Devi: My first word is ‘fountain’. He’s like an ever-fresh fountain. You can only remain inspired if you’re sourcing from the source, the pure source. That’s the only way you can bring something that is always applicable to the present time, never stale, never too difficult for us to handle. Mohanji leads by his own example and that is what I find the most touching. When I asked myself what was missing from my life, it was the factor of social service and I said that if I were ever to marry, it should be to a Master who is unassuming. So, you have all described exactly what Mohanji is. He intentionally makes it all look so simple, he never makes a big story out of anything and it’s only when we look back that we release how big a thing is. I feel so honoured that I was there at the very beginning, when it all started as an idea. What is most beautiful is that it all grew organically; there was no sponsor, no established organization, it was all from scratch. Many people think that they can do it too, but to remain inspired in the face of adversity, heaviness, disappointments, betrayals and obstacles of various sorts, is much more difficult than one would imagine. To do constant selfless, positive action no matter what, unless you have the blessing from above, unless you really expand in consciousness, you will get exhausted. That battery is never exhausted with Mohanji and through him we also feel that huge energy, continuously coming and coming. When you serve selflessly, then you realize that your meditation is much deeper that day, you feel light and joyous and you realize that love is not an emotion; it’s the force that runs the universe. It’s so easy for us to become connected through positive action. Very simple. Many know this intellectually, but don’t feel inspired enough to practice consistently, so only when you have a Master who leads by example and brings all that profound knowledge into everyday reality. If Mohanji was sitting in a cave and conveying his knowledge to us through some telephone or telepathy, it would be one thing, but he’s right here in the midst of all the storms, he is with us, where it really counts. He says, ‘If you have achieved anything in life, it will show when you can bring that connection, that silence, that presence in the midst of the noise. Then you’ve really got it.’ Mohanji is somebody who inspires people from all walks of life. He is also a husband and a father; he used to be a business professional. He has seen it all and gone through all of these experiences and everything he teaches is very practical and simple and yet so profound. People who have mastered the mind speak in very simple terms. People who are trying to prove themselves from the aspect of ego want to impress with many words, many diplomas. Masters don’t need that, they just speak and you are touched.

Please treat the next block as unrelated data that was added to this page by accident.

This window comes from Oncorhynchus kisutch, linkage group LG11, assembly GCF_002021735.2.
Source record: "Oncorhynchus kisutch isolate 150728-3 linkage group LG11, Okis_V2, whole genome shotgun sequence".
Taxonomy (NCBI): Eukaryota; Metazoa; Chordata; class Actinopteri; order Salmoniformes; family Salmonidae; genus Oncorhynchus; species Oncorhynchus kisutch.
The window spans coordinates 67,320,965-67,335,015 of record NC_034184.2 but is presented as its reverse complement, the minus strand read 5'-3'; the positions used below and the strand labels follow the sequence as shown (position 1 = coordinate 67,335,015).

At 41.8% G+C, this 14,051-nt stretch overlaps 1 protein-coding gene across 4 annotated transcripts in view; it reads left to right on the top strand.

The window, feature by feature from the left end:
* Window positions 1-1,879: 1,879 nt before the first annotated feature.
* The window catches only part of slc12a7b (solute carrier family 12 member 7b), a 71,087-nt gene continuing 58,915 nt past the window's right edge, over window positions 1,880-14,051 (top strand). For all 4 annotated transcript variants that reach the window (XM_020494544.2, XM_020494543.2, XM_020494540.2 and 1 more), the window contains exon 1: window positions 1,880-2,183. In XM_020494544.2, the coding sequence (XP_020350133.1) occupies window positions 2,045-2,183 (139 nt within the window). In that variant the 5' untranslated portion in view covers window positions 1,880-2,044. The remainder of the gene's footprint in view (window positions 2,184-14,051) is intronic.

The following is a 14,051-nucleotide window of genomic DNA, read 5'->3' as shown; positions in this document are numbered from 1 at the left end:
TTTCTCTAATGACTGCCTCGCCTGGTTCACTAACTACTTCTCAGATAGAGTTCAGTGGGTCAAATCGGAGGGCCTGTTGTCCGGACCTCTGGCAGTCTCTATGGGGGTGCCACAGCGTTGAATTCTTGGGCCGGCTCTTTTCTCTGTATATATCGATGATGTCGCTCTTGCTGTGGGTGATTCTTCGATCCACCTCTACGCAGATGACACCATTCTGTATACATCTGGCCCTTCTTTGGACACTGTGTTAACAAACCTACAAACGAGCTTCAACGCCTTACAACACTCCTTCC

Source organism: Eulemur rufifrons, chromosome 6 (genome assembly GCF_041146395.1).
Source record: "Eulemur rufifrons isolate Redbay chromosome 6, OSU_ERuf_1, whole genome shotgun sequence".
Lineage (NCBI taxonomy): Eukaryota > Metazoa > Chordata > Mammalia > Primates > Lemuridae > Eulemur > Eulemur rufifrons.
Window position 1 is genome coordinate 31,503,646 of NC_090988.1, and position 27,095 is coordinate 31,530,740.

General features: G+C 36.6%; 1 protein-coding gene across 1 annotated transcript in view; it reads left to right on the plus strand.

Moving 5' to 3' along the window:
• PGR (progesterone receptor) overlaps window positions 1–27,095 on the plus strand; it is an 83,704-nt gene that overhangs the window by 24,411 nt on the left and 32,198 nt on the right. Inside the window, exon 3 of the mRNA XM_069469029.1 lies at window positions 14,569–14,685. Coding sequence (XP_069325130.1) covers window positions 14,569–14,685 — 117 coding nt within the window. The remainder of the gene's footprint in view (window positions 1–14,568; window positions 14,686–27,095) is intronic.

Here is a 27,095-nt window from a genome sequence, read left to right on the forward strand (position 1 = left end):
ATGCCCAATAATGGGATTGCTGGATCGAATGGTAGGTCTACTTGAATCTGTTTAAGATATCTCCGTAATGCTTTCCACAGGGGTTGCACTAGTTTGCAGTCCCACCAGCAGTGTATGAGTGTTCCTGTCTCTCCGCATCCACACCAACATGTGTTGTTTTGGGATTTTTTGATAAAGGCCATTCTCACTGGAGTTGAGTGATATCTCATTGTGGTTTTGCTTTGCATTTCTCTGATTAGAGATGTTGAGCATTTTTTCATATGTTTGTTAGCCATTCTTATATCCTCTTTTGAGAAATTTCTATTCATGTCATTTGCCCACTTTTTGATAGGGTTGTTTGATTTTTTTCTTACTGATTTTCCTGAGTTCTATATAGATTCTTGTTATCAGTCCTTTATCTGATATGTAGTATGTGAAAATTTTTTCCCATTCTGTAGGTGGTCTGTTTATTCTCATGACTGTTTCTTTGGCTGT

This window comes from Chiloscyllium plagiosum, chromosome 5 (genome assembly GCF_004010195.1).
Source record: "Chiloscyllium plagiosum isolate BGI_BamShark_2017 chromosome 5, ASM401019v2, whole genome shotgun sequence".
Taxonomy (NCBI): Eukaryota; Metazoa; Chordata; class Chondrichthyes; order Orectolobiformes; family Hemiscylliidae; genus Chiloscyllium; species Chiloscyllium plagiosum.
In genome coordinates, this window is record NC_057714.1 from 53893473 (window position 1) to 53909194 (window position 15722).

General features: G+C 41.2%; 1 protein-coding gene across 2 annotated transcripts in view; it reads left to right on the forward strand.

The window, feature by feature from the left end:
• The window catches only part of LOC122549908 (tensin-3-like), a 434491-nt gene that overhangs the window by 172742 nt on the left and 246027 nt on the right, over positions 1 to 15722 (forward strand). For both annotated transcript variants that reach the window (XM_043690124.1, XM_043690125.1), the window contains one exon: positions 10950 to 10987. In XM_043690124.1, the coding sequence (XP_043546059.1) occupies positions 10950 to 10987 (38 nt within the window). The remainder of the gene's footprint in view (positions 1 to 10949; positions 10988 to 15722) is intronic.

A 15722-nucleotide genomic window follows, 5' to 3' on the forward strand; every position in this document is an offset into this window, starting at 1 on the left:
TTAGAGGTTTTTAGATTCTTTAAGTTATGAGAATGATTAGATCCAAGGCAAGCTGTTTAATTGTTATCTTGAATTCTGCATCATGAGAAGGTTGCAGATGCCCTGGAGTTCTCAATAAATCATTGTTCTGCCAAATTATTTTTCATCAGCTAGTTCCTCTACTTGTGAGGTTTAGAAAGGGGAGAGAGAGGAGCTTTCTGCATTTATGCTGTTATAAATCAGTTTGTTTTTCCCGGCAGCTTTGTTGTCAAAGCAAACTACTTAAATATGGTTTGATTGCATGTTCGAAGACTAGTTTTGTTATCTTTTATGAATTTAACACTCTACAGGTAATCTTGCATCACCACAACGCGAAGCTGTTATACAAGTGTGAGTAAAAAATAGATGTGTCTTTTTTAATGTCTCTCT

Bimal: All of you are heads of organizations founded by Mohanji, and I’d like to go more into the organizations themselves. Devi what brought you to the role of being the head of the ACT Foundation and what is the mission of the foundation?